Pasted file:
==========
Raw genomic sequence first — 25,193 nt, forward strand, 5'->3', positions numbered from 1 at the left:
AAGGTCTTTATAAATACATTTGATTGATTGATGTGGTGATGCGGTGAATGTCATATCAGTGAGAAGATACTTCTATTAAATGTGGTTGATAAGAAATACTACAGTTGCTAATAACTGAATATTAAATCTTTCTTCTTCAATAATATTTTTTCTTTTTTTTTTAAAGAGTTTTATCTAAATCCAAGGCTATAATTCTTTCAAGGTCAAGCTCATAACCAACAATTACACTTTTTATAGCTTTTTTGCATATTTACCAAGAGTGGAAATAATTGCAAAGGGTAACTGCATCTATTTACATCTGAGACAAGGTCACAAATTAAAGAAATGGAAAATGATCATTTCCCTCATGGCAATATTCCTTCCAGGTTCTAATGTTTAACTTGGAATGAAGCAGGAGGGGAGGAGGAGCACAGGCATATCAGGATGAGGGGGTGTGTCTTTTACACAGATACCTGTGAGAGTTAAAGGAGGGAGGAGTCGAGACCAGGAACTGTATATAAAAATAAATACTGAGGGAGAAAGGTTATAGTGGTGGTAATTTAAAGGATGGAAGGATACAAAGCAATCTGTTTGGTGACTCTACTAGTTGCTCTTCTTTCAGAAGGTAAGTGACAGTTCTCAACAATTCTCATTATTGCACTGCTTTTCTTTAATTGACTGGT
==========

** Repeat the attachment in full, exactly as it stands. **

Raw genomic sequence first — 25,193 nt, forward strand, 5'->3', positions numbered from 1 at the left:
AAGGTCTTTATAAATACATTTGATTGATTGATGTGGTGATGCGGTGAATGTCATATCAGTGAGAAGATACTTCTATTAAATGTGGTTGATAAGAAATACTACAGTTGCTAATAACTGAATATTAAATCTTTCTTCTTCAATAATATTTTTTCTTTTTTTTTTAAAGAGTTTTATCTAAATCCAAGGCTATAATTCTTTCAAGGTCAAGCTCATAACCAACAATTACACTTTTTATAGCTTTTTTGCATATTTACCAAGAGTGGAAATAATTGCAAAGGGTAACTGCATCTATTTACATCTGAGACAAGGTCACAAATTAAAGAAATGGAAAATGATCATTTCCCTCATGGCAATATTCCTTCCAGGTTCTAATGTTTAACTTGGAATGAAGCAGGAGGGGAGGAGGAGCACAGGCATATCAGGATGAGGGGGTGTGTCTTTTACACAGATACCTGTGAGAGTTAAAGGAGGGAGGAGTCGAGACCAGGAACTGTATATAAAAATAAATACTGAGGGAGAAAGGTTATAGTGGTGGTAATTTAAAGGATGGAAGGATACAAAGCAATCTGTTTGGTGACTCTACTAGTTGCTCTTCTTTCAGAAGGTAAGTGACAGTTCTCAACAATTCTCATTATTGCACTGCTTTTCTTTAATTGACTGGT